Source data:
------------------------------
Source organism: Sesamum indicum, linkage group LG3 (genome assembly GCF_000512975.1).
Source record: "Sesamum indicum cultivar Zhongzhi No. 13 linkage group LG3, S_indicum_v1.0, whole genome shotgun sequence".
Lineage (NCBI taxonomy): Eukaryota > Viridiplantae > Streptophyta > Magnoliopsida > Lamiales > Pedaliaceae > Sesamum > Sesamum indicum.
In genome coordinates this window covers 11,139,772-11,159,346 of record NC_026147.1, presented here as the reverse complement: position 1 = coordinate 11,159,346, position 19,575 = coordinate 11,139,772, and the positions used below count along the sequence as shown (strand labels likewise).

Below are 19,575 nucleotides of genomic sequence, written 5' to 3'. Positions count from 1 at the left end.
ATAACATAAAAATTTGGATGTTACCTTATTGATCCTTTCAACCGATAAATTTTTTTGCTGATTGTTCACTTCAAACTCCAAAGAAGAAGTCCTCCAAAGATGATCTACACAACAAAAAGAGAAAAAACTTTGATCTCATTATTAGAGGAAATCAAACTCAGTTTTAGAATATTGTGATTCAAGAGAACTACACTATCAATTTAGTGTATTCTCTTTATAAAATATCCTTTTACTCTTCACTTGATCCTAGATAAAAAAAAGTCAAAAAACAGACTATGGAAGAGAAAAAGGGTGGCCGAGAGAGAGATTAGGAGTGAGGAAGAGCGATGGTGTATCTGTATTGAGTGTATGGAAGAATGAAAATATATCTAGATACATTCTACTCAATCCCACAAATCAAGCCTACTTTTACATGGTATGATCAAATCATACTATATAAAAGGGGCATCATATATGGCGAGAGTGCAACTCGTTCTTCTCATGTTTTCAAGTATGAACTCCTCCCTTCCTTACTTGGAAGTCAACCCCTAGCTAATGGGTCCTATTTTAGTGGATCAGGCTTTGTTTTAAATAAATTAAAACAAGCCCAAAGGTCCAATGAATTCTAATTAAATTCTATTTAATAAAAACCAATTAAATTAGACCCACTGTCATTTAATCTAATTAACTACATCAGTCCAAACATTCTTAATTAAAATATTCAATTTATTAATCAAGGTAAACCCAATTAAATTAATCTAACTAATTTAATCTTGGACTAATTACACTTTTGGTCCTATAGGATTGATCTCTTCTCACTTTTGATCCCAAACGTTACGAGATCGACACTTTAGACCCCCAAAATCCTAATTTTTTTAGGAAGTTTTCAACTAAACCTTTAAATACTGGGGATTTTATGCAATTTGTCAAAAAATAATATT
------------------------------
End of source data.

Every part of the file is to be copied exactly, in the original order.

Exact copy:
Source organism: Sesamum indicum, linkage group LG3 (genome assembly GCF_000512975.1).
Source record: "Sesamum indicum cultivar Zhongzhi No. 13 linkage group LG3, S_indicum_v1.0, whole genome shotgun sequence".
Lineage (NCBI taxonomy): Eukaryota > Viridiplantae > Streptophyta > Magnoliopsida > Lamiales > Pedaliaceae > Sesamum > Sesamum indicum.
In genome coordinates this window covers 11,139,772-11,159,346 of record NC_026147.1, presented here as the reverse complement: position 1 = coordinate 11,159,346, position 19,575 = coordinate 11,139,772, and the positions used below count along the sequence as shown (strand labels likewise).

Below are 19,575 nucleotides of genomic sequence, written 5' to 3'. Positions count from 1 at the left end.
ATAACATAAAAATTTGGATGTTACCTTATTGATCCTTTCAACCGATAAATTTTTTTGCTGATTGTTCACTTCAAACTCCAAAGAAGAAGTCCTCCAAAGATGATCTACACAACAAAAAGAGAAAAAACTTTGATCTCATTATTAGAGGAAATCAAACTCAGTTTTAGAATATTGTGATTCAAGAGAACTACACTATCAATTTAGTGTATTCTCTTTATAAAATATCCTTTTACTCTTCACTTGATCCTAGATAAAAAAAAGTCAAAAAACAGACTATGGAAGAGAAAAAGGGTGGCCGAGAGAGAGATTAGGAGTGAGGAAGAGCGATGGTGTATCTGTATTGAGTGTATGGAAGAATGAAAATATATCTAGATACATTCTACTCAATCCCACAAATCAAGCCTACTTTTACATGGTATGATCAAATCATACTATATAAAAGGGGCATCATATATGGCGAGAGTGCAACTCGTTCTTCTCATGTTTTCAAGTATGAACTCCTCCCTTCCTTACTTGGAAGTCAACCCCTAGCTAATGGGTCCTATTTTAGTGGATCAGGCTTTGTTTTAAATAAATTAAAACAAGCCCAAAGGTCCAATGAATTCTAATTAAATTCTATTTAATAAAAACCAATTAAATTAGACCCACTGTCATTTAATCTAATTAACTACATCAGTCCAAACATTCTTAATTAAAATATTCAATTTATTAATCAAGGTAAACCCAATTAAATTAATCTAACTAATTTAATCTTGGACTAATTACACTTTTGGTCCTATAGGATTGATCTCTTCTCACTTTTGATCCCAAACGTTACGAGATCGACACTTTAGACCCCCAAAATCCTAATTTTTTTAGGAAGTTTTCAACTAAACCTTTAAATACTGGGGATTTTATGCAATTTGTCAAAAAATAATATT